Chris (27:02):

Yeah. That’s really interesting to note. And I think a lot of people who are trying to add personal training, that’s one barrier that they don’t understand. And so, you know, they think that they have to make the PT program significantly different. That does happen 10% of the time. But for 90% of people you can use the same program. The key is just customizing the message of about why they’re doing it, which is what beyond RX does.

Brooks (27:28):

It is what we do. Right. And I think there’s layers to that personalization of one on one training, right. Where somebody comes in, it’s like, OK, at a basic, what are you paying for? You’re paying for that one-on-one coaching and time right now, if we start to talk about, Hey, I’m going to write a customized program for somebody. Like, it’s not something that you’re doing within the hour of the personal training session. Like that might be something that you’re doing that takes hours outside of it. Right. So that should be a completely different price point than just your personal training. All

Chris (27:59):

Right Brooks. Super helpful. Has always been, thank you. Where can people find out more about beyond RX?

Brooks (28:04):

So you can go to beyondrx.com, you can sign up for a 30 day free trial for either our tier one or our tier two levels of programming or tier one level programming is built for gyms who have a smaller staff and under 50 members, the tier two is gonna be for bigger staff. You need to streamline communications processes for and have an actual, like built out session plan. You can sign up for again, 30 day free trials for both. If you’re part of Two-Brain, right? you can access tier one for for free. You could also go to our Instagram beyond RX and our YouTube channel as well. We do daily videos on YouTube and we do a weekly live stream every Friday and YouTube channel is just, beyond our RX.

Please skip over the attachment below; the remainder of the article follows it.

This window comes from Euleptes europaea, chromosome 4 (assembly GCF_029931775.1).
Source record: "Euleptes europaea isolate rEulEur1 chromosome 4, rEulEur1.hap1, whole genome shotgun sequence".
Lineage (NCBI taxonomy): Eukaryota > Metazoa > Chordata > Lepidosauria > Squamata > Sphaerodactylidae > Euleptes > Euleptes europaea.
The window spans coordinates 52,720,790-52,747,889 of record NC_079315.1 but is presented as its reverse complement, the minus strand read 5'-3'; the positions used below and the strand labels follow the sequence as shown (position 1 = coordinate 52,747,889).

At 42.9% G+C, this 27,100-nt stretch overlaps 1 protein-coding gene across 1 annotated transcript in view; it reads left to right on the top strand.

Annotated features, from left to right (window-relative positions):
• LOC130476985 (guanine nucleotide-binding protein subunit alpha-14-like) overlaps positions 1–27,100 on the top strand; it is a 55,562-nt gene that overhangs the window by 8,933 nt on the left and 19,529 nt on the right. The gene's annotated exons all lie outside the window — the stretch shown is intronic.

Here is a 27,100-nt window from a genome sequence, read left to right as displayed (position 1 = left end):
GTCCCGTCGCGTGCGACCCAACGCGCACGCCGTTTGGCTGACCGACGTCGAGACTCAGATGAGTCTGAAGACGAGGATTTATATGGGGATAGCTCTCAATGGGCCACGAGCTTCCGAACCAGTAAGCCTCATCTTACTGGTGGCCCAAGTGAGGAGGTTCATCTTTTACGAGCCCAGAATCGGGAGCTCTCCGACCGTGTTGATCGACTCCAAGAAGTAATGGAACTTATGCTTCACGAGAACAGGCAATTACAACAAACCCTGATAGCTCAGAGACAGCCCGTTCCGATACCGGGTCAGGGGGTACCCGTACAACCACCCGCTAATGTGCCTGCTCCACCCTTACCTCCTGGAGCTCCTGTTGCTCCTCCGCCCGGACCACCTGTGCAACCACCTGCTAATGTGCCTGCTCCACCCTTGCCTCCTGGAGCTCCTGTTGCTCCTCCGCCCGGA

Chris (28:53):

I really do think like this is the next and most necessary evolution in programming for micro gyms Brooks and, you’re spearheading that, man. Thank you. And we’ll see you at Two-Brain Summit.

Brooks (29:06):

Appreciate it. Looking forward to it.

Mike (29:10):

Be sure to subscribe to Two-Brain Radio for more insight and advice. Now here’s Chris one more time.

Chris (29:16):

Thanks for listening to Two-Brain Radio. If you aren’t in the Gym Owners United group on Facebook, this is my personal invitation to join. It’s the only public Facebook group that I participate in. And I’m there all the time with tips, tactics, and free resources. I’d love to network with you and help you grow your business. Join Gym Owners United on Facebook.